All of these cues make Topiramate very interesting to study even more, especially if it’s paired with a structured support, such as contingency management. Contingency management helps people curb cocaine addiction by rewarding healthy habits.
There is no drug for cocaine use disorder.  In the past, researchers have studied whether drugs for depression, epilepsy or seizures could treat cocaine addiction.
Until we do better job as researchers, we won’t know whether Topiramate works for cocaine use disorder.
Reference: Klimas, J., Wood, E., Werb, D. How Can We Investigate the Role of Topiramate in the Treatment of Cocaine Use Disorder More Thoroughly? Addiction, 2016, In Press: onlinelibrary.wiley.com/doi/10.1111/add.13618/abstract 

New review out now: Epilepsy drug fails crack addiction

This review asked whether a drug for epilepsy seizures – Topiramate – can help treat cocaine addiction, reduce cocaine use and prolong treatment retention.
No current evidence supports the clinical use of Topiramate for the treatment of cocaine dependence.
Methodology

·      We looked at all scientific literature up until December 2014.
·      We also wanted to see how whether people quit treatment prematurely and whether they had any side effects. We included people of any gender, age or ethnicity.
Results

photocredit: narconon.com

       We found 5 studies with 518 patients; all were done in USA
       Topiramate did not help people stay in treatment longer
·      The mean duration of the trials was 13 weeks (range eight to 24 weeks).
·      The side effects were the same for Topiramate and placebo.
Topiramate could possibly help people stay cocaine-free without having more side effects than placebo.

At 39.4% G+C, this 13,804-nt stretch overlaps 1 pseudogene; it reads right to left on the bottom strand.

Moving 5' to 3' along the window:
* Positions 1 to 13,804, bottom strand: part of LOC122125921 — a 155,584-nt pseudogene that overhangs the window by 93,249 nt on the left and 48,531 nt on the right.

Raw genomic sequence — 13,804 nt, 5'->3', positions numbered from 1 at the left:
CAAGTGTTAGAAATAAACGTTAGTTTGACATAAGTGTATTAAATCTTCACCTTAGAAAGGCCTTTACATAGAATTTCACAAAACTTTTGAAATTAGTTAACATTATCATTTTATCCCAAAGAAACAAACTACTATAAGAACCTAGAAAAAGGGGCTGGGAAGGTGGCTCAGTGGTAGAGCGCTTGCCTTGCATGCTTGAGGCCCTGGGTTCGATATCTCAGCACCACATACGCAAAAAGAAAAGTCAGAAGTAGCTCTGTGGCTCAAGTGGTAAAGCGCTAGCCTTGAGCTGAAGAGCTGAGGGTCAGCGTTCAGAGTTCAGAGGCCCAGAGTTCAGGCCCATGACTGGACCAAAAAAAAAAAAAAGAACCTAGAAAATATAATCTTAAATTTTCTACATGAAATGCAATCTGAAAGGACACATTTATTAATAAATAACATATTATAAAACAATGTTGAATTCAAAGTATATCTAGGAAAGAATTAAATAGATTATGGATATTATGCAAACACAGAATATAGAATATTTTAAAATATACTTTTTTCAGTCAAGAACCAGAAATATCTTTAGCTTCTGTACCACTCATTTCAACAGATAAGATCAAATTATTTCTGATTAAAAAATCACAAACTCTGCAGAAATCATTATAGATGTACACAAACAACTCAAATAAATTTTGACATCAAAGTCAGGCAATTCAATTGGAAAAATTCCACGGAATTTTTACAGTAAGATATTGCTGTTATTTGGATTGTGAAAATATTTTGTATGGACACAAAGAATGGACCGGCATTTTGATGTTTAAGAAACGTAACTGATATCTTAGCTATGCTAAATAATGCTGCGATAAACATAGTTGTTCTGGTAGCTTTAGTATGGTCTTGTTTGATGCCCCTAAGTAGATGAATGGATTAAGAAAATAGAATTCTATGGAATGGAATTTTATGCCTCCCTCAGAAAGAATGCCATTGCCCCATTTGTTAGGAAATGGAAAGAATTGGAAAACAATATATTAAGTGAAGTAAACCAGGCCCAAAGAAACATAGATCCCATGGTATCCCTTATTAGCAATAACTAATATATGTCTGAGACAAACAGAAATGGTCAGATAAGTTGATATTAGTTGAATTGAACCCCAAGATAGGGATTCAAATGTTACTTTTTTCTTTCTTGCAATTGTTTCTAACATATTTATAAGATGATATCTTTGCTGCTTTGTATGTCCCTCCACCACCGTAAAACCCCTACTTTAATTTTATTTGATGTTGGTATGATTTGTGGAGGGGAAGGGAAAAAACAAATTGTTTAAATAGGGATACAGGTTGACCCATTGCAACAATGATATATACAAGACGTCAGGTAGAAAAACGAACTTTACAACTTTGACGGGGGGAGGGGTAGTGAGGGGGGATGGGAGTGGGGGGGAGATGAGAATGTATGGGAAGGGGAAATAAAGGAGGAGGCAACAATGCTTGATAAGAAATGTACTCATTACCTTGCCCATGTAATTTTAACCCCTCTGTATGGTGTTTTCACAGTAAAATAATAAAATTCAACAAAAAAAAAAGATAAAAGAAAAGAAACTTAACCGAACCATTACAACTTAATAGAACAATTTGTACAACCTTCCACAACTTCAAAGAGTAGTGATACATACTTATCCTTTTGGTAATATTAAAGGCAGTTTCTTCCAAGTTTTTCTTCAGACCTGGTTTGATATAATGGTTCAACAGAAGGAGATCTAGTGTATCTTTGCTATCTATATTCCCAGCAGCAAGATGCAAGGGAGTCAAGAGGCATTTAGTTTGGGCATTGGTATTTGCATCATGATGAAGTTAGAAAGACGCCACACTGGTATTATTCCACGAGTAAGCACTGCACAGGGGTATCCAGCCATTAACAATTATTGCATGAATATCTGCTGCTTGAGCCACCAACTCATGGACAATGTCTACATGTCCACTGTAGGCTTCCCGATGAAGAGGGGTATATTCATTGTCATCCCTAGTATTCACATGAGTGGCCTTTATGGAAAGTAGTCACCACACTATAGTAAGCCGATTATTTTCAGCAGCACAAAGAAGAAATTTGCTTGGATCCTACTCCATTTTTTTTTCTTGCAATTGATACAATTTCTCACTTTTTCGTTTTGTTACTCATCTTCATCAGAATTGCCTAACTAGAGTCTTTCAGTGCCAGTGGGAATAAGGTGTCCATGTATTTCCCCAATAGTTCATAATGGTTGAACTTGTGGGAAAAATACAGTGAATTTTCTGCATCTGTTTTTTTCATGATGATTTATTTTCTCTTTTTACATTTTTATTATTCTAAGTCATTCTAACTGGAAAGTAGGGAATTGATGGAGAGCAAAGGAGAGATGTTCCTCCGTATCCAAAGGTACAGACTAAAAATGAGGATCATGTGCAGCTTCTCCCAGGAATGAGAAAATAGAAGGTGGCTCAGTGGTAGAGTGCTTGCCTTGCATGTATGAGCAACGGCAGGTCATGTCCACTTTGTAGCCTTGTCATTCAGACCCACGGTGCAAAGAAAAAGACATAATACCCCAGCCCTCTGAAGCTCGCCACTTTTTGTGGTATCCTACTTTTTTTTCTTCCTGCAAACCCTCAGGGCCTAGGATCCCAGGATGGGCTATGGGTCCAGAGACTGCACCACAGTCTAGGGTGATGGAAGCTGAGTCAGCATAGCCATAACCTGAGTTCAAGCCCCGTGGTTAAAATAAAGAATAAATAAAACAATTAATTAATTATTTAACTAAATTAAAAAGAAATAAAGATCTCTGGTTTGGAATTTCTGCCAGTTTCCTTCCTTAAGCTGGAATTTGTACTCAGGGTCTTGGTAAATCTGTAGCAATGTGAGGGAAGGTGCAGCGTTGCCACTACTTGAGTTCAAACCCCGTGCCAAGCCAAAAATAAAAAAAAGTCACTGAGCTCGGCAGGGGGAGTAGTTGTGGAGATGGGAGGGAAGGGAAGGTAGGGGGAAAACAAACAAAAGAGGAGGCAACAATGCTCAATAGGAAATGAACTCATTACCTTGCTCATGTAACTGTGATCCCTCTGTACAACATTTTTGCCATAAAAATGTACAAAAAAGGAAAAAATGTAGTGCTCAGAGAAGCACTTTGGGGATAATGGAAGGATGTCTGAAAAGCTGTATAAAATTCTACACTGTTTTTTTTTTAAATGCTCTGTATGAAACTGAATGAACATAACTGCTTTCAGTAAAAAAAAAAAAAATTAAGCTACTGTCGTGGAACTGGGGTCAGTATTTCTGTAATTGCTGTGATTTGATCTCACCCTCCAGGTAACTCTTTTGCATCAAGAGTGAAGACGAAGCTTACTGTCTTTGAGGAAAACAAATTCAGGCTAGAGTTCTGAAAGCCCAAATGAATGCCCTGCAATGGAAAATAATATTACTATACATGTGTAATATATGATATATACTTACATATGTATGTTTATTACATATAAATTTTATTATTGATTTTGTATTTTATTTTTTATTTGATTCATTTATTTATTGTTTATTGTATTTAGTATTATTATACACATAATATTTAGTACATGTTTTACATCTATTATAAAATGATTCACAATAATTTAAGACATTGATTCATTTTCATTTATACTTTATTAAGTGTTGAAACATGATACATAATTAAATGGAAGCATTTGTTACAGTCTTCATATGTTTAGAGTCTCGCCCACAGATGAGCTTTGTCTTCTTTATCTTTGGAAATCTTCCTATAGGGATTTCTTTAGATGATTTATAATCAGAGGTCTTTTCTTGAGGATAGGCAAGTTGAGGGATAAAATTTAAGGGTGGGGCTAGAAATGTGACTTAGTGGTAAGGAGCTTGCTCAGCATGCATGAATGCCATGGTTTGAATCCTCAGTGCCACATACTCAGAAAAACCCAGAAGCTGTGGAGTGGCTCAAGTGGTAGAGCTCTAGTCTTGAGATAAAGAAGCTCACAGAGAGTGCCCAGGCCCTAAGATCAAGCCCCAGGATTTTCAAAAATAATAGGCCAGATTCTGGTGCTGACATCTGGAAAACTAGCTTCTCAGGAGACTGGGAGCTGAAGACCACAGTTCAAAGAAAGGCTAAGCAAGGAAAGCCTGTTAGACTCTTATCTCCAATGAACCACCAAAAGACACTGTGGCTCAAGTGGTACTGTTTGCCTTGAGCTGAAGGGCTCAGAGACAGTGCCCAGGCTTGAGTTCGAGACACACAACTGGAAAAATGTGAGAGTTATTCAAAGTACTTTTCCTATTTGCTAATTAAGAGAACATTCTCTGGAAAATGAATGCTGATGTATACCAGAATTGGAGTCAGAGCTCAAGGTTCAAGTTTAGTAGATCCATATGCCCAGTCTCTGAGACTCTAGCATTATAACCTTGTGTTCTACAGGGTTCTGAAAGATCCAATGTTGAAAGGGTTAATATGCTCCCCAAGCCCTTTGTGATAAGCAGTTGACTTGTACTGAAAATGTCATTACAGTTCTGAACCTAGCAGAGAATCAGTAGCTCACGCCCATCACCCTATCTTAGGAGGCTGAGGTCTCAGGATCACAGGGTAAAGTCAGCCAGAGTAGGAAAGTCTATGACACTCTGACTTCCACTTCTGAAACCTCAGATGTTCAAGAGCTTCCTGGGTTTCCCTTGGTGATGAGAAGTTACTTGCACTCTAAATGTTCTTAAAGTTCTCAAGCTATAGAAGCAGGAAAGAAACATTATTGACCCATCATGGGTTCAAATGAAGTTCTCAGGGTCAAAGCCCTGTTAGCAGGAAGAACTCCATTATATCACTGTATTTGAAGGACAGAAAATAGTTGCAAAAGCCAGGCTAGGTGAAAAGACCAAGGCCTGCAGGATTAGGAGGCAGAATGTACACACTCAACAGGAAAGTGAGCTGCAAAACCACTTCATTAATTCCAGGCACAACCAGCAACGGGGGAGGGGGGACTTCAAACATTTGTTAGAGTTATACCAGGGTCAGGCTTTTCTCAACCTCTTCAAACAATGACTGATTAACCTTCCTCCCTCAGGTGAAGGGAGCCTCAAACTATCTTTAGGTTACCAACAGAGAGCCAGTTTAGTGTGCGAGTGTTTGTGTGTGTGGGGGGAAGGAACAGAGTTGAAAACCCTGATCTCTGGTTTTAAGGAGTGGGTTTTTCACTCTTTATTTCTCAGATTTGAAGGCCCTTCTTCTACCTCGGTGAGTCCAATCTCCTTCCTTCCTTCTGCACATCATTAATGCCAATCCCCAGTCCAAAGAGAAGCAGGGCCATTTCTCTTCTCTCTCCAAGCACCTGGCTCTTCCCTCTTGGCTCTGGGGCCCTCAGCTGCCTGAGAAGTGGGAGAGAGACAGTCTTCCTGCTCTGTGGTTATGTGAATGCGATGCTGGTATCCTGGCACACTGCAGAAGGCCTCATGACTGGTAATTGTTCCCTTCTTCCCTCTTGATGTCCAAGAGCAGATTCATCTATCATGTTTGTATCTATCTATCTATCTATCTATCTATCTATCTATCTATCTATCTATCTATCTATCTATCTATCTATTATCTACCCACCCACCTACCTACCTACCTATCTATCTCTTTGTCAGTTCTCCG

Implications

       There is no drug for cocaine dependence.
       In the past, researchers have studied whether drugs for depression, epilepsy or seizures could treat cocaine addiction.
       There is a need to understand how to treat cocaine addiction. 
Reference: Singh, M., Keer, D., Klimas, J., Wood, E., Werb, D. Topiramate for Cocaine Dependence: A Systematic Review and Meta-Analysis of Randomized Control Trials. Addiction, 2016, In Press: http://onlinelibrary.wiley.com/journal/10.1111/(ISSN)1360-0443/accepted
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Reducing drinking in illicit drug users: an impact story @COMETinitiative

Research impact is often hard to prove. It takes years before our findings change the world and the change is often small.  This new abstract published in the Trials journal summarizes a poster presentation from the conference of the Core Outcome Measures in Trials (COMET) Initiative.  This year the conference was in Calgary, Canada, on May 20-21.

credit: trialsjournal.org

One out of three people who receive methadone in primary care drink in excess of the recommended limits. This poses significant risk to their health, especially to their liver; it complicates their care and increases risk of relapse.